Album review: The Beatles - The White Album

Reviewing the White Album is a bit like passing judgement on Michelangelo’s ceiling doodles for the Sistine Chapel or wondering why James Joyce didn’t use shorter sentences in Ulysses.

Album review: The Beatles - The White Album

By Ed Power

5/5

Reviewing the White Album is a bit like passing judgement on Michelangelo’s ceiling doodles for the Sistine Chapel or wondering why James Joyce didn’t use shorter sentences in Ulysses.

That’s even with the acknowledgement that on its release 50 years ago, the follow-up to Sgt Pepper’s Lonely Hearts Club Band was regarded as deeply problematic — a sprawl of ideas and influences where Sgt Pepper was, for all its formal wooziness, focused and direct in its ambitions.

A new ‘deluxe’ anniversary reissue pulls back the curtain in the tumult John, Paul, George and Ringo were going through when they assembled at Abbey Road in 1967 (next door to the studio where a fledgling Pink Floyd were putting together Piper at the Gates of Dawn).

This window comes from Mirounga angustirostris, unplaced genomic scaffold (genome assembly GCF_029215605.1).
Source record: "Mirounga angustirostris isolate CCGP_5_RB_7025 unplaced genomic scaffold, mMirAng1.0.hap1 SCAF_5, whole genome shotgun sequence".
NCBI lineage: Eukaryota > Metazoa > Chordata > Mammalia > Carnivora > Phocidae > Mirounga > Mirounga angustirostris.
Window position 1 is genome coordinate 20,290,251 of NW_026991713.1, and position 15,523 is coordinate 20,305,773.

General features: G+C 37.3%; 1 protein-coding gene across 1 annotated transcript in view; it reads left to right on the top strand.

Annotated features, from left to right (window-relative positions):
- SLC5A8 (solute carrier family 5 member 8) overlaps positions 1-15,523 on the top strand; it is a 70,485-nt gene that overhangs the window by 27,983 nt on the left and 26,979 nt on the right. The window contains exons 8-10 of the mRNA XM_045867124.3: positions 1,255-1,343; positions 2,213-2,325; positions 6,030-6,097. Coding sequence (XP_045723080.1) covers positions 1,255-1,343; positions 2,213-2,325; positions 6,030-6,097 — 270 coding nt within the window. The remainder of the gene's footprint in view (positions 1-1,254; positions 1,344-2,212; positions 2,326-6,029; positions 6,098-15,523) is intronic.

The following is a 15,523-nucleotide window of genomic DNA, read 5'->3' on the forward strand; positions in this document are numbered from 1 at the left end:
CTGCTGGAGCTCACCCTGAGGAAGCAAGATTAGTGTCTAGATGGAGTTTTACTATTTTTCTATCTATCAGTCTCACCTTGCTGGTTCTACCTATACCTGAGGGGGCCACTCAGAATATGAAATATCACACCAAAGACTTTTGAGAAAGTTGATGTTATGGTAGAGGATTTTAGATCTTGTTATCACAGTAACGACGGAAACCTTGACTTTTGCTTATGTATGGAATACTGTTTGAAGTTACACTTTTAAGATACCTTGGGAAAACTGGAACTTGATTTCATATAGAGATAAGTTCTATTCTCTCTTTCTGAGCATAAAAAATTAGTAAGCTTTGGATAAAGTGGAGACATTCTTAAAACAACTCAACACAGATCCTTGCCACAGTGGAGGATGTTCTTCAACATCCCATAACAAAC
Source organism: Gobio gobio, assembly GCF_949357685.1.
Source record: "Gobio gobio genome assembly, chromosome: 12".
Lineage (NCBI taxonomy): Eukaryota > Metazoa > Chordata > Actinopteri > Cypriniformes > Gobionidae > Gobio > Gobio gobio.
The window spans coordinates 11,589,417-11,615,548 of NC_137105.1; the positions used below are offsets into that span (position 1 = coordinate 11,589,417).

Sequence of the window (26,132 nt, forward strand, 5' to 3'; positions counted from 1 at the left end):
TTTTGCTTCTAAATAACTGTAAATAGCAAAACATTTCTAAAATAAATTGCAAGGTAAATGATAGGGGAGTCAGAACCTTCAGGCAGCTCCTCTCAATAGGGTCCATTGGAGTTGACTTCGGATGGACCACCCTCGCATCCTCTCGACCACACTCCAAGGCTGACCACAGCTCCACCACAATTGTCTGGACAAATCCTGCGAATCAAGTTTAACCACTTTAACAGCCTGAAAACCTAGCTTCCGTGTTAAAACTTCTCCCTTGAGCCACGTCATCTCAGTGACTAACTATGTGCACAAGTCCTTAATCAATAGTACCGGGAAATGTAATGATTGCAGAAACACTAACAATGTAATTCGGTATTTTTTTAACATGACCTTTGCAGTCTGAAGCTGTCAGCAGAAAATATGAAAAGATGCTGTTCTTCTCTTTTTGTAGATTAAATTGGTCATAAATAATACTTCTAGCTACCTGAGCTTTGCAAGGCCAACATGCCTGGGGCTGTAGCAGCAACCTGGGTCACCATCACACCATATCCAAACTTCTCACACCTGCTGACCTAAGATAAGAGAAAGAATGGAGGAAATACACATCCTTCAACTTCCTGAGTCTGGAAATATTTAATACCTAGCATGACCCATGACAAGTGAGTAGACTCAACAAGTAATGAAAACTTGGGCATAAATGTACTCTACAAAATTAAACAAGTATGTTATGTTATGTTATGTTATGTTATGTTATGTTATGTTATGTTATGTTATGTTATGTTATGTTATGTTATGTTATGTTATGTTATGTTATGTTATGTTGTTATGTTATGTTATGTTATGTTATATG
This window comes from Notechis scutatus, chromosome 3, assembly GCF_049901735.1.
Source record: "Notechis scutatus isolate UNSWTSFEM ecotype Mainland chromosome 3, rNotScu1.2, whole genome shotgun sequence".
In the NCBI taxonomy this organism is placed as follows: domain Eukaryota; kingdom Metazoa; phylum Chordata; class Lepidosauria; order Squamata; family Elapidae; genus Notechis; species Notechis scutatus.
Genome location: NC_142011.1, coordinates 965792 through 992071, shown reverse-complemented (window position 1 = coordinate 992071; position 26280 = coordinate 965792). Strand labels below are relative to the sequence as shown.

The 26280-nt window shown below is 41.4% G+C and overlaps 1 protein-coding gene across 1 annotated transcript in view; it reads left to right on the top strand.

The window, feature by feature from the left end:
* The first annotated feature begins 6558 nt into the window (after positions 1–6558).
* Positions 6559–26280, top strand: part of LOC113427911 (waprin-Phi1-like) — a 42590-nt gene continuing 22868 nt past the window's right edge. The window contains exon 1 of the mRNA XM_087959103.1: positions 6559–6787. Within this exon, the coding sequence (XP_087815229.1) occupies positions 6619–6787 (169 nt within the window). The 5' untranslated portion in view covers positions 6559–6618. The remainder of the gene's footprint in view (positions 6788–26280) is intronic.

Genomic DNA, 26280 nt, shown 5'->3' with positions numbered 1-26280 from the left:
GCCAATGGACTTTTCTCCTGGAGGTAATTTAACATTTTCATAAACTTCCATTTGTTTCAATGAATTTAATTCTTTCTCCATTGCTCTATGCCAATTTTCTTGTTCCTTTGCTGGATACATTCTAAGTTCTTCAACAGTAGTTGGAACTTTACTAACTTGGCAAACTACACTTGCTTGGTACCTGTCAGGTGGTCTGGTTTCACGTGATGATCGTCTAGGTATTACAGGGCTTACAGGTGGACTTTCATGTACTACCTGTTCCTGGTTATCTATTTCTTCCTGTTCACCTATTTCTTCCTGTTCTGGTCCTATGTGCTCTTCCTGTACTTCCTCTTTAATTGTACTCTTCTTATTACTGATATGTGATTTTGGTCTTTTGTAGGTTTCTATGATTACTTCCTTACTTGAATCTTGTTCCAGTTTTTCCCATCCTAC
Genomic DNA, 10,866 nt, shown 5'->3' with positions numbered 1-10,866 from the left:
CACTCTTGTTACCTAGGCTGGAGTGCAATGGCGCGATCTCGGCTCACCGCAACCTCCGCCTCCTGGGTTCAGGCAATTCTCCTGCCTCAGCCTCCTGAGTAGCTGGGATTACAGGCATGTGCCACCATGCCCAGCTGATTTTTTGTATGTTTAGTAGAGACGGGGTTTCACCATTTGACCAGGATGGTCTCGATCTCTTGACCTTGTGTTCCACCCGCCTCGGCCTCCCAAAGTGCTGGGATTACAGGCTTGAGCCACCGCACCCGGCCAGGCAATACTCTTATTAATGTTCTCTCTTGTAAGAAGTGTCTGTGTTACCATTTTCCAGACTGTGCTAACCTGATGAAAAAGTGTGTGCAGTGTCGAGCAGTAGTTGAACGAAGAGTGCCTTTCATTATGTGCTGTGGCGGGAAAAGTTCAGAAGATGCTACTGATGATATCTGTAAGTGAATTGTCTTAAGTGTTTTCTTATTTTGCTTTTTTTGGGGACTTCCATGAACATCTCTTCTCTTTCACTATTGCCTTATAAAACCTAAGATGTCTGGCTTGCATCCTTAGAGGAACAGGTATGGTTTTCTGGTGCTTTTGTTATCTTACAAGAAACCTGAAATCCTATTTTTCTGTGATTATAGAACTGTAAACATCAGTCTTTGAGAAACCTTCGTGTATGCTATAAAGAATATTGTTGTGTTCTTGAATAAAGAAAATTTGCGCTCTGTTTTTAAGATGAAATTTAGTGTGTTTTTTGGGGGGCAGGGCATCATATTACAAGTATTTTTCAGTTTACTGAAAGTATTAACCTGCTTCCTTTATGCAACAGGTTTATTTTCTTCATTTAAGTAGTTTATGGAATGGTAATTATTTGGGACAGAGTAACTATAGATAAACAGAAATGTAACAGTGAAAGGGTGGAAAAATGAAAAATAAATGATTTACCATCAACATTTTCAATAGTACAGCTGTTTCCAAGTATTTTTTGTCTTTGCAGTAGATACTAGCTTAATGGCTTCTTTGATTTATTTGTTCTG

What the myriad of outtakes confirm is that, whatever other issues ailed the Beatles as they entered the final stages of their time together, creative stasis was not one of them. Among the assembled outtakes is the great lost Harrison track, ‘Not Guilty’, Macca’s semi-completed ‘Junk’ (which would pop up in more polished form on a solo LP) and Lennon’s ‘Child Of Nature’, the melody which he would recycle for ‘Jealous Guy’.

The big treat for audiophiles, meanwhile, is an overhaul of the original 29 tracks by Giles Martin (son of George). Much as he did with last year’s Sgt Pepper reissue he declutters the existing mix, adding sharpness and contrast without presuming to carry out major reconstructive surgery.

What he can’t do, of course, is bring any order to the bonkers contrast of tones which defined the White Album. This was the Beatles in the kids-in-candy-shop phase of their creative existence, with the record by turns accommodating McCartney’s feral blues workout ‘Helter Skelter’, Lennon’s proto-shoegaze’ Dear Prudence’ and ‘Happiness Is A Warm Gun’ and Harrison’s ‘While My Guitar Gently Weeps’.

It’s a work of genius — but a by turns frustrating and scattershot one and the new edition neither diminishes its reckless ambition nor wrestles with its thrilling incoherence.

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